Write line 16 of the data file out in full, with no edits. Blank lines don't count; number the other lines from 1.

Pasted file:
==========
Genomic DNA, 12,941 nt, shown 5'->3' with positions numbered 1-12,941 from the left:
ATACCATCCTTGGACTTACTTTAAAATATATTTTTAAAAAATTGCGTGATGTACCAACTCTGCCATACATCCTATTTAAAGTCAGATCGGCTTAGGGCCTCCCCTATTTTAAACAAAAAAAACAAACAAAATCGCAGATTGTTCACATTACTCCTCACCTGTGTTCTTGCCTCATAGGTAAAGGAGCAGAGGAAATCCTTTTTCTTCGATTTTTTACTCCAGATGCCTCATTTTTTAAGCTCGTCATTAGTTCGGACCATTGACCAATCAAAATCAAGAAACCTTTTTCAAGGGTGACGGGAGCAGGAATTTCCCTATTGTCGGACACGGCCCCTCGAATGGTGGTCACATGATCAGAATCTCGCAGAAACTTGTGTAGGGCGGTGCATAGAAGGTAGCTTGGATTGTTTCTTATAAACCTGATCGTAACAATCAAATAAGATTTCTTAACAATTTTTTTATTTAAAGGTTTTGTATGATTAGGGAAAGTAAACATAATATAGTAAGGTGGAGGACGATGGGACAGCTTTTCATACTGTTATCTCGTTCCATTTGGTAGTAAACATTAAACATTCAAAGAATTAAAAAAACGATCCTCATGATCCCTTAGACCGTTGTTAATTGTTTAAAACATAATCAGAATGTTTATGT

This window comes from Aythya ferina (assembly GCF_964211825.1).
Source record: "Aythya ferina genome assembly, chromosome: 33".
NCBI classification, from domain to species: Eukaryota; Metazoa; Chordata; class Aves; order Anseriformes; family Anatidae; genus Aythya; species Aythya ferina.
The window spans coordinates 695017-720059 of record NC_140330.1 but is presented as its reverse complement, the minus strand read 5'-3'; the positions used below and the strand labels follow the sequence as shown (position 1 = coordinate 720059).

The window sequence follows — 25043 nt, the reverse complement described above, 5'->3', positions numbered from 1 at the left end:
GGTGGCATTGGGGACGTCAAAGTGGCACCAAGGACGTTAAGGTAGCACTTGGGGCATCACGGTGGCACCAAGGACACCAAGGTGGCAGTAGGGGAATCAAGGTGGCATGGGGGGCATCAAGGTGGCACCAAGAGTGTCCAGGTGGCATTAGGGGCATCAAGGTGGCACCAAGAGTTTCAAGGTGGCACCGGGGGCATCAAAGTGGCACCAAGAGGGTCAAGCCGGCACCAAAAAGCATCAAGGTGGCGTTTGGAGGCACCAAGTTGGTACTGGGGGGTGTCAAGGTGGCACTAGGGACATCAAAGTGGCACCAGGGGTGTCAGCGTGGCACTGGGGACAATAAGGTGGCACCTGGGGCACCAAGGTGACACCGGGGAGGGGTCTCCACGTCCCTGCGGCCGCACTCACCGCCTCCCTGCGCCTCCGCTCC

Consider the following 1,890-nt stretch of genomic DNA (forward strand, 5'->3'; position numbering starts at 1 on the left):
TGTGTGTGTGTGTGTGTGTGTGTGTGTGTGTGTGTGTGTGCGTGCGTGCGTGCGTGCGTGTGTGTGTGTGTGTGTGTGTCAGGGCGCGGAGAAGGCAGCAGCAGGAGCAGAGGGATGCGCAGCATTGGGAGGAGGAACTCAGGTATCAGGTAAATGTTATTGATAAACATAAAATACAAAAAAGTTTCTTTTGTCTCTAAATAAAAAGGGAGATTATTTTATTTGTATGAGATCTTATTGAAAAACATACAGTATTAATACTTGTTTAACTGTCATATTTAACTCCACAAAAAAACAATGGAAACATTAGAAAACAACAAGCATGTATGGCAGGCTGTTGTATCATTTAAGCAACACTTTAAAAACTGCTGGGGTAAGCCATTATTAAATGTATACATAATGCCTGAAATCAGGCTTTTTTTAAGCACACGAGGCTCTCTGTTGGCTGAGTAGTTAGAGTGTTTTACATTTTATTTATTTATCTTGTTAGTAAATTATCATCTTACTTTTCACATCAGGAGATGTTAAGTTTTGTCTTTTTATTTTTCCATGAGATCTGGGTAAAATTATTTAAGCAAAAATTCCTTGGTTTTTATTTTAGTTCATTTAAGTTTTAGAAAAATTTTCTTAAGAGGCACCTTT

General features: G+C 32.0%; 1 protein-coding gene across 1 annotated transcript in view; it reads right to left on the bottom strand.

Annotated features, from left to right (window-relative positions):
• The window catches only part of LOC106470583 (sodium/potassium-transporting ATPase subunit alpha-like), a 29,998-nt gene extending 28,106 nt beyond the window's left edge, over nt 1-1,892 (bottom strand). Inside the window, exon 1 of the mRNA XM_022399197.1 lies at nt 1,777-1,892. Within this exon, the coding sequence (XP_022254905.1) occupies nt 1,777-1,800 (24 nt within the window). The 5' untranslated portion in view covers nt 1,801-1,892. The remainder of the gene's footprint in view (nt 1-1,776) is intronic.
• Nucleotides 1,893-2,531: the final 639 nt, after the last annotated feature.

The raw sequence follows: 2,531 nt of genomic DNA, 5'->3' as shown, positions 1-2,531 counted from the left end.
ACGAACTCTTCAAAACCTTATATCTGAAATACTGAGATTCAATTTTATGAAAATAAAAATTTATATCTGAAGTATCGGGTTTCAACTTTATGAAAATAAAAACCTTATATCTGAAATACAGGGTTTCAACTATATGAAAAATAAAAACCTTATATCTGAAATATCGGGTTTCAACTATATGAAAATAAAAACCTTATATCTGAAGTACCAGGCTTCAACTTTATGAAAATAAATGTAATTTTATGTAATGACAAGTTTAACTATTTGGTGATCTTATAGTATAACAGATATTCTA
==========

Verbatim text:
ACGAACTCTTCAAAACCTTATATCTGAAATACTGAGATTCAATTTTATGAAAATAAAAATTTATATCTGAAGTATCGGGTTTCAACTTTATGAAAATAAAAACCTTATATCTGAAATACAGGGTTTCAACTATATGAAAAATAAAAACCTTATATCTGAAATATCGGGTTTCAACTATATGAAAATAAAAACCTTATATCTGAAGTACCAGGCTTCAACTTTATGAAAATAAATGTAATTTTATGTAATGACAAGTTTAACTATTTGGTGATCTTATAGTATAACAGATATTCTA